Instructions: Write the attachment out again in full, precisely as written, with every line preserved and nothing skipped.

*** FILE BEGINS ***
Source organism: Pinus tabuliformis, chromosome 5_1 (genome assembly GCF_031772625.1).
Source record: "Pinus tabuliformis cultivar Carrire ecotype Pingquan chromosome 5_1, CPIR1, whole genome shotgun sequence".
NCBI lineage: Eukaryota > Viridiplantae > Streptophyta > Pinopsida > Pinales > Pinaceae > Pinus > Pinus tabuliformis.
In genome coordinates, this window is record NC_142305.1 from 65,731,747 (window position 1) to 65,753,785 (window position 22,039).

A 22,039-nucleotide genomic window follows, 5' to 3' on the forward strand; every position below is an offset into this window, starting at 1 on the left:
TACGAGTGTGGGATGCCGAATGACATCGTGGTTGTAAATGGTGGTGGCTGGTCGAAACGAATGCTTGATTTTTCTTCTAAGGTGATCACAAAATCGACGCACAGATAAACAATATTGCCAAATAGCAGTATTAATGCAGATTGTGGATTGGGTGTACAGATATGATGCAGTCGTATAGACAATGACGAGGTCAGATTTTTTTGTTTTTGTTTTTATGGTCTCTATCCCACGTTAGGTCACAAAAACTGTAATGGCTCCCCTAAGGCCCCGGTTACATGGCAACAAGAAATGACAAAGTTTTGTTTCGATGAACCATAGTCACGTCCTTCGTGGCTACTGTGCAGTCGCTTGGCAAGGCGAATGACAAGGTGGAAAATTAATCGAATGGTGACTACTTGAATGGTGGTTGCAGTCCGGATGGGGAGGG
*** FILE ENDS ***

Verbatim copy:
Source organism: Pinus tabuliformis, chromosome 5_1 (genome assembly GCF_031772625.1).
Source record: "Pinus tabuliformis cultivar Carrire ecotype Pingquan chromosome 5_1, CPIR1, whole genome shotgun sequence".
NCBI lineage: Eukaryota > Viridiplantae > Streptophyta > Pinopsida > Pinales > Pinaceae > Pinus > Pinus tabuliformis.
In genome coordinates, this window is record NC_142305.1 from 65,731,747 (window position 1) to 65,753,785 (window position 22,039).

A 22,039-nucleotide genomic window follows, 5' to 3' on the forward strand; every position below is an offset into this window, starting at 1 on the left:
TACGAGTGTGGGATGCCGAATGACATCGTGGTTGTAAATGGTGGTGGCTGGTCGAAACGAATGCTTGATTTTTCTTCTAAGGTGATCACAAAATCGACGCACAGATAAACAATATTGCCAAATAGCAGTATTAATGCAGATTGTGGATTGGGTGTACAGATATGATGCAGTCGTATAGACAATGACGAGGTCAGATTTTTTTGTTTTTGTTTTTATGGTCTCTATCCCACGTTAGGTCACAAAAACTGTAATGGCTCCCCTAAGGCCCCGGTTACATGGCAACAAGAAATGACAAAGTTTTGTTTCGATGAACCATAGTCACGTCCTTCGTGGCTACTGTGCAGTCGCTTGGCAAGGCGAATGACAAGGTGGAAAATTAATCGAATGGTGACTACTTGAATGGTGGTTGCAGTCCGGATGGGGAGGG